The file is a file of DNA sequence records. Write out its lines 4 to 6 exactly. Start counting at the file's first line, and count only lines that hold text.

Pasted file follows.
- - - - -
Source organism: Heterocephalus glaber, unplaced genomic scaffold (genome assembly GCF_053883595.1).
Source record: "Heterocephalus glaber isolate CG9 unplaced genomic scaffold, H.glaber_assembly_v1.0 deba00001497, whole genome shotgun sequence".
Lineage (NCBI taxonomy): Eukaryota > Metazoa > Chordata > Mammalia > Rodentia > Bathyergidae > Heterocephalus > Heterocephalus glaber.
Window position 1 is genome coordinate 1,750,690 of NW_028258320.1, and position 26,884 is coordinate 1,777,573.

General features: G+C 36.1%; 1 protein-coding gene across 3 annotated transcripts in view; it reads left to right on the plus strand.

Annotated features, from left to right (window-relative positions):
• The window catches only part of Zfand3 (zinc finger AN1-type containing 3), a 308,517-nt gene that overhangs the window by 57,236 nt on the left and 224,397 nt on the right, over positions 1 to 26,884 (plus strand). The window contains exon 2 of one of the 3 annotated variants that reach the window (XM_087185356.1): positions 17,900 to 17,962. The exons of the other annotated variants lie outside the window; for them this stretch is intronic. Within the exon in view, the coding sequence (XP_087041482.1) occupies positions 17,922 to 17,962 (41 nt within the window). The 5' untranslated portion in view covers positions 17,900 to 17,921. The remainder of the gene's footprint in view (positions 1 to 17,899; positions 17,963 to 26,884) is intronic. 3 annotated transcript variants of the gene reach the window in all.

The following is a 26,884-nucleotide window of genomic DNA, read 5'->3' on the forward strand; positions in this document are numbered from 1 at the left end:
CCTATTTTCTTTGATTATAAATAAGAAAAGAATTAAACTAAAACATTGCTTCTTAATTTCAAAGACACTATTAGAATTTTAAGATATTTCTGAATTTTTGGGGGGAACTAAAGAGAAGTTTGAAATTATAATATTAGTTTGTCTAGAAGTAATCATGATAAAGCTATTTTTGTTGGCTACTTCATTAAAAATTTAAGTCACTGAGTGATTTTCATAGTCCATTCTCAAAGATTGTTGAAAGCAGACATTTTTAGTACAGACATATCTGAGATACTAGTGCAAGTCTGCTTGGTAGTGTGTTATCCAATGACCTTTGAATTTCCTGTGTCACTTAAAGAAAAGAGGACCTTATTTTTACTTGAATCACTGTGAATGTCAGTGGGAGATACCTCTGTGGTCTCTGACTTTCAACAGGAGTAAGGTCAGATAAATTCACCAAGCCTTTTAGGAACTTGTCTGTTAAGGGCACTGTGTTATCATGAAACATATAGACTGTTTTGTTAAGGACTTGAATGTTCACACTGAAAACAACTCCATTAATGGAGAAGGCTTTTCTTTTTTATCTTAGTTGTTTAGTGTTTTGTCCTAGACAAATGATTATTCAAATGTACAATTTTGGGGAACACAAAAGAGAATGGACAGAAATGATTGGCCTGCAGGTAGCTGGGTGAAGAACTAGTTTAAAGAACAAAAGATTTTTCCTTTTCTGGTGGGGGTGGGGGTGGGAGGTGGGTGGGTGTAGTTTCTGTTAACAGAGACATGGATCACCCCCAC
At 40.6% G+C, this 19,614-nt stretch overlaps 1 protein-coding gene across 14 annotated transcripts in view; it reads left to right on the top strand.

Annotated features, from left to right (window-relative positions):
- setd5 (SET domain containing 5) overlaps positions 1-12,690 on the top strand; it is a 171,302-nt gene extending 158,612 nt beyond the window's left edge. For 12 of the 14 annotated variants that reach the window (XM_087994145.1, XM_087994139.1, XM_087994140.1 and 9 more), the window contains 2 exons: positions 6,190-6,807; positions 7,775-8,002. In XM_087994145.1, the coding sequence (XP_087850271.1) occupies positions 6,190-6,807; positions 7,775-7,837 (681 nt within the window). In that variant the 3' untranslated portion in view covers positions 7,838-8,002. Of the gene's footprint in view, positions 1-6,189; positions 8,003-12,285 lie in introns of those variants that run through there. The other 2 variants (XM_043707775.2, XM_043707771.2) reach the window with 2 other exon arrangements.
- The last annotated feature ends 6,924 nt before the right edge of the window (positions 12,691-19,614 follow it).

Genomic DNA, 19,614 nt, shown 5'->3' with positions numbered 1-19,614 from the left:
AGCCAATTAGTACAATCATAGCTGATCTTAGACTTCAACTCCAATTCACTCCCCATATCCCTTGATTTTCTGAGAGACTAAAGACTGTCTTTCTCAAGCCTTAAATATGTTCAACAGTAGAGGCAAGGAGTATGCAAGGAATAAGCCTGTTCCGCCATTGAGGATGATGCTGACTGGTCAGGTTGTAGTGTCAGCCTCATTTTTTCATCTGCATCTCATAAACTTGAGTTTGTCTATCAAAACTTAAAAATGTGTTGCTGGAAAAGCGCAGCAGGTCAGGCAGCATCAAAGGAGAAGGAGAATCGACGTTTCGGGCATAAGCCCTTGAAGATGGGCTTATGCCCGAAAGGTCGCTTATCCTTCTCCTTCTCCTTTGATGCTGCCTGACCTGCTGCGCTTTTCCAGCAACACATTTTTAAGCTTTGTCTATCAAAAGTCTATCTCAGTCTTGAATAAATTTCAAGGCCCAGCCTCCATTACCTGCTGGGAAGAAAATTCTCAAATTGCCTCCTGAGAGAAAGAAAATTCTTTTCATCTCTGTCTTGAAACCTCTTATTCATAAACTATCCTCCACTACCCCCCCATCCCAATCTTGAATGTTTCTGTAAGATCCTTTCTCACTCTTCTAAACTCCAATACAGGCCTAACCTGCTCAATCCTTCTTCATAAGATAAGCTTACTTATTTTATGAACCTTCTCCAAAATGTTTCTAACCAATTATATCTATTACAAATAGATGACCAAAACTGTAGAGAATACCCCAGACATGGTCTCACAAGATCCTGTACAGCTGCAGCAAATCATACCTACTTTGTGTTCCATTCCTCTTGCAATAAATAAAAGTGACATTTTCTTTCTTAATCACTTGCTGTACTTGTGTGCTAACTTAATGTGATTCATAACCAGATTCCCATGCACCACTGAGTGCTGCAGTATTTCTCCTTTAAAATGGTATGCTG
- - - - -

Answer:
Window position 1 is genome coordinate 1,750,690 of NW_028258320.1, and position 26,884 is coordinate 1,777,573.

General features: G+C 36.1%; 1 protein-coding gene across 3 annotated transcripts in view; it reads left to right on the plus strand.

Annotated features, from left to right (window-relative positions):